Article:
With new technology comes new opportunities – and new challenges.
The increasing popularity of household photo-voltaic (PV) solar, batteries and electric vehicles, known as distributed energy resources (DER), means today’s customers are importing energy from the grid, generating their own for use and also exporting power back into the network.
This is an unprecedented change for the electricity system which is being asked to perform in ways for which it was not designed.
If the right decisions are made, the huge uptake of DER presents an enormous opportunity for Australia to meet its future energy needs reliably and sustainably at the lowest cost to customers. This is the aim of the Open Energy Networks Project (OpEN) by Energy Networks Australia and the Australian Energy Market Operator (AEMO).
The latest update from OpEN is the release of Open Energy Networks – Interim Report Required Capabilities and Recommended Actions. The report outlines what the energy system needs to be able to accommodate the influx of DER and maximise the benefits this offers for all customers.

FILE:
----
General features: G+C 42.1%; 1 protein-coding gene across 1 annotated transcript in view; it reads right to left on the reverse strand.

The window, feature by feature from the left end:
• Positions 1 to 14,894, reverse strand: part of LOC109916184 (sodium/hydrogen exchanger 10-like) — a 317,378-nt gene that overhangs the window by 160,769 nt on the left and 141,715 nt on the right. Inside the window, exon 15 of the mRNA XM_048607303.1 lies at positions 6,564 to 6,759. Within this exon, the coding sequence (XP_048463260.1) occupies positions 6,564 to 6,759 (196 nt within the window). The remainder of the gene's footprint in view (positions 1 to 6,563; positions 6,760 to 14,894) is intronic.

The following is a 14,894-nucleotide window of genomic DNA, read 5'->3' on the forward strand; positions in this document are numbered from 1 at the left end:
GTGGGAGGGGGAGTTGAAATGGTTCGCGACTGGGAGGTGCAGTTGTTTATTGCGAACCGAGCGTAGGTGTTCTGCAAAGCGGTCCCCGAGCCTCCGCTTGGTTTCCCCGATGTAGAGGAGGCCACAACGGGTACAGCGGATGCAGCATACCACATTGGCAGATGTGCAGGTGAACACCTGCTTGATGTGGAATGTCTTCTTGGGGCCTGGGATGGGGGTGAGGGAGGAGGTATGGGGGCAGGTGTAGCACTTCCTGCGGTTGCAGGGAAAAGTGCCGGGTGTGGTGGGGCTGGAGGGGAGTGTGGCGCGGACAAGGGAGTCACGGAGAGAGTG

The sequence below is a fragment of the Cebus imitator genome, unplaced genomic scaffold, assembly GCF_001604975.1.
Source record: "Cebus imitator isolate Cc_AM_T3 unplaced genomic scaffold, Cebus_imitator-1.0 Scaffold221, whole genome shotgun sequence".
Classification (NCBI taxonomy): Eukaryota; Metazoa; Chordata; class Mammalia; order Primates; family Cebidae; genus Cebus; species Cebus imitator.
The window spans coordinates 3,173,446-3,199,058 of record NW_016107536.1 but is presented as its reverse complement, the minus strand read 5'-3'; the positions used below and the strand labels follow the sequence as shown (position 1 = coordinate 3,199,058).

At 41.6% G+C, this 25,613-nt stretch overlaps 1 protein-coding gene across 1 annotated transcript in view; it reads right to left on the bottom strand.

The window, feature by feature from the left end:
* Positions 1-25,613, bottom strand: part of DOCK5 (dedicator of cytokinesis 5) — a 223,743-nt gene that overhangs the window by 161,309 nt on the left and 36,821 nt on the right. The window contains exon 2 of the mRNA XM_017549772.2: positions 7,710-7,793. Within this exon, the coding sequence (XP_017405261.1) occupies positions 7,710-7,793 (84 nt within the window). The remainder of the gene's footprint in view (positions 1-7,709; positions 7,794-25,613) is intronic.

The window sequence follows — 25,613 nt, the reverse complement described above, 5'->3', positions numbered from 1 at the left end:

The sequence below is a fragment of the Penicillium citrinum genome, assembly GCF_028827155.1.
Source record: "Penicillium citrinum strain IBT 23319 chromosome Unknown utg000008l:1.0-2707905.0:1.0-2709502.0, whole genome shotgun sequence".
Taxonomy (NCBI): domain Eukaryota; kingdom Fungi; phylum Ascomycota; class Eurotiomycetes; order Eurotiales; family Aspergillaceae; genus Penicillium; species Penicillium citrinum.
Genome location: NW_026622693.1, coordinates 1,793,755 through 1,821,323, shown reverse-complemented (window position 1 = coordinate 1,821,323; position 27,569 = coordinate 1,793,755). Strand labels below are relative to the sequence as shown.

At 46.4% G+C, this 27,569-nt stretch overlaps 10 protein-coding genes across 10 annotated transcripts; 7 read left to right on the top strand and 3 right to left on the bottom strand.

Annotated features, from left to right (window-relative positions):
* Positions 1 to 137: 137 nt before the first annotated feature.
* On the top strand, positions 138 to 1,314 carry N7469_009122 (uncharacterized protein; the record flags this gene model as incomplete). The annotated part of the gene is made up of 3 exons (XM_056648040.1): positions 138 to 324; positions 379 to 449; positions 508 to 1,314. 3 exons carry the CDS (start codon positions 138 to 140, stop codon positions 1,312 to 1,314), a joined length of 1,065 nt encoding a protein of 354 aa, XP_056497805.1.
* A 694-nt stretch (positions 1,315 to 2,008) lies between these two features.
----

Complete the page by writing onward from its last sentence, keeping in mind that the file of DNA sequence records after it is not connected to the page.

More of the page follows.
The objectives are several:
- Ensuring the system can cope technically, so more customers can connect and get full benefits from their solar and storage devices.
- Maintaining and improving power quality and reliability at the lowest cost to customers.
- Being able to harness and manage the collective generation capacity of DER to support power supplies, manage peak demand and reduce the need for investment in new generation and poles and wires infrastructure – saving customers on power bills.
The CSIRO has estimated getting this integration right could deliver more than $1 billion in benefits.
Figure 1: Electricity Decentralisation rates of electricity by country
What’s the challenge?
Our electricity grid was designed to transport power in “one direction” - from large, centralised generation sources through high voltage transmission lines, down to lower-voltage distribution networks and into our homes and businesses.
Now with growing amounts of DER in households, we are increasingly feeding power back into the grid through many small sources – a “two-way" flow of electricity.
Australia has the largest uptake of household solar installations and capacity per capita in the world. One in five households is powered with a PV system.[i] Commercial solar installations have been growing at unprecedented rates.